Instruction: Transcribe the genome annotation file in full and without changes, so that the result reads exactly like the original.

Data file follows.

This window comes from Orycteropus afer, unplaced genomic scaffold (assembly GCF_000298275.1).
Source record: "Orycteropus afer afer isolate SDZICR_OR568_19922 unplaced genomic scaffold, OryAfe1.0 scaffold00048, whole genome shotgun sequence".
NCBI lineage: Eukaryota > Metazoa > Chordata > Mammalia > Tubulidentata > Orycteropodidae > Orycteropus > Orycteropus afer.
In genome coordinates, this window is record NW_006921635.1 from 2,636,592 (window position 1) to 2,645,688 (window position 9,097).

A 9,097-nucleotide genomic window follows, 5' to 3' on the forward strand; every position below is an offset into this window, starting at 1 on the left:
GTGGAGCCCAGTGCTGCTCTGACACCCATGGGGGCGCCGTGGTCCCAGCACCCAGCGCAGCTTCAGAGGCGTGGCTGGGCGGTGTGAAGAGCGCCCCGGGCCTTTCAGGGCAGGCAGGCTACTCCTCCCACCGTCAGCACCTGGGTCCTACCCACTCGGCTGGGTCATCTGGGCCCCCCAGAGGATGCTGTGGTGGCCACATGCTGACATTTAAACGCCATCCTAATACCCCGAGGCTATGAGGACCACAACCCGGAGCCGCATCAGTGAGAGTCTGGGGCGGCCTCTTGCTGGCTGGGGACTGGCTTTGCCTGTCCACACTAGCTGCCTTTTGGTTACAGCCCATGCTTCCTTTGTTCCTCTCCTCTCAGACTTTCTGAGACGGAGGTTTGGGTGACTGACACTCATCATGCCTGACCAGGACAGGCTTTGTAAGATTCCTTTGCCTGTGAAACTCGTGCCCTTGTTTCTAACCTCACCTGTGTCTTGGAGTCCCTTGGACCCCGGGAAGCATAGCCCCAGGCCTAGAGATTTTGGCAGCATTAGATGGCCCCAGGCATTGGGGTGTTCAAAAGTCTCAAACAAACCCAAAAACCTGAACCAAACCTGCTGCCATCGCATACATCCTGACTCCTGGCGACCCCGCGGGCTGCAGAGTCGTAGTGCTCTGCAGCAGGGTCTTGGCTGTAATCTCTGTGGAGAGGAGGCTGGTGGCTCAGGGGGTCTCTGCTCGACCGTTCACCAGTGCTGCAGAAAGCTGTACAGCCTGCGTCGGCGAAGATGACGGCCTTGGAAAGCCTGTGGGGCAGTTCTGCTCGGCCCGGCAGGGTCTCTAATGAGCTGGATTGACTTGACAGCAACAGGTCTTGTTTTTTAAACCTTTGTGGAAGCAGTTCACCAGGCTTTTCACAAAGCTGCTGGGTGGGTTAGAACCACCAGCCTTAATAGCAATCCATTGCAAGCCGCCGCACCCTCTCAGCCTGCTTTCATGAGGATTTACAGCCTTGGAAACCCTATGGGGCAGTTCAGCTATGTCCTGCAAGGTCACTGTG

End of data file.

This window comes from Orycteropus afer, unplaced genomic scaffold (assembly GCF_000298275.1).
Source record: "Orycteropus afer afer isolate SDZICR_OR568_19922 unplaced genomic scaffold, OryAfe1.0 scaffold00048, whole genome shotgun sequence".
NCBI lineage: Eukaryota > Metazoa > Chordata > Mammalia > Tubulidentata > Orycteropodidae > Orycteropus > Orycteropus afer.
In genome coordinates, this window is record NW_006921635.1 from 2,636,592 (window position 1) to 2,645,688 (window position 9,097).

A 9,097-nucleotide genomic window follows, 5' to 3' on the forward strand; every position below is an offset into this window, starting at 1 on the left:
GTGGAGCCCAGTGCTGCTCTGACACCCATGGGGGCGCCGTGGTCCCAGCACCCAGCGCAGCTTCAGAGGCGTGGCTGGGCGGTGTGAAGAGCGCCCCGGGCCTTTCAGGGCAGGCAGGCTACTCCTCCCACCGTCAGCACCTGGGTCCTACCCACTCGGCTGGGTCATCTGGGCCCCCCAGAGGATGCTGTGGTGGCCACATGCTGACATTTAAACGCCATCCTAATACCCCGAGGCTATGAGGACCACAACCCGGAGCCGCATCAGTGAGAGTCTGGGGCGGCCTCTTGCTGGCTGGGGACTGGCTTTGCCTGTCCACACTAGCTGCCTTTTGGTTACAGCCCATGCTTCCTTTGTTCCTCTCCTCTCAGACTTTCTGAGACGGAGGTTTGGGTGACTGACACTCATCATGCCTGACCAGGACAGGCTTTGTAAGATTCCTTTGCCTGTGAAACTCGTGCCCTTGTTTCTAACCTCACCTGTGTCTTGGAGTCCCTTGGACCCCGGGAAGCATAGCCCCAGGCCTAGAGATTTTGGCAGCATTAGATGGCCCCAGGCATTGGGGTGTTCAAAAGTCTCAAACAAACCCAAAAACCTGAACCAAACCTGCTGCCATCGCATACATCCTGACTCCTGGCGACCCCGCGGGCTGCAGAGTCGTAGTGCTCTGCAGCAGGGTCTTGGCTGTAATCTCTGTGGAGAGGAGGCTGGTGGCTCAGGGGGTCTCTGCTCGACCGTTCACCAGTGCTGCAGAAAGCTGTACAGCCTGCGTCGGCGAAGATGACGGCCTTGGAAAGCCTGTGGGGCAGTTCTGCTCGGCCCGGCAGGGTCTCTAATGAGCTGGATTGACTTGACAGCAACAGGTCTTGTTTTTTAAACCTTTGTGGAAGCAGTTCACCAGGCTTTTCACAAAGCTGCTGGGTGGGTTAGAACCACCAGCCTTAATAGCAATCCATTGCAAGCCGCCGCACCCTCTCAGCCTGCTTTCATGAGGATTTACAGCCTTGGAAACCCTATGGGGCAGTTCAGCTATGTCCTGCAAGGTCACTGTG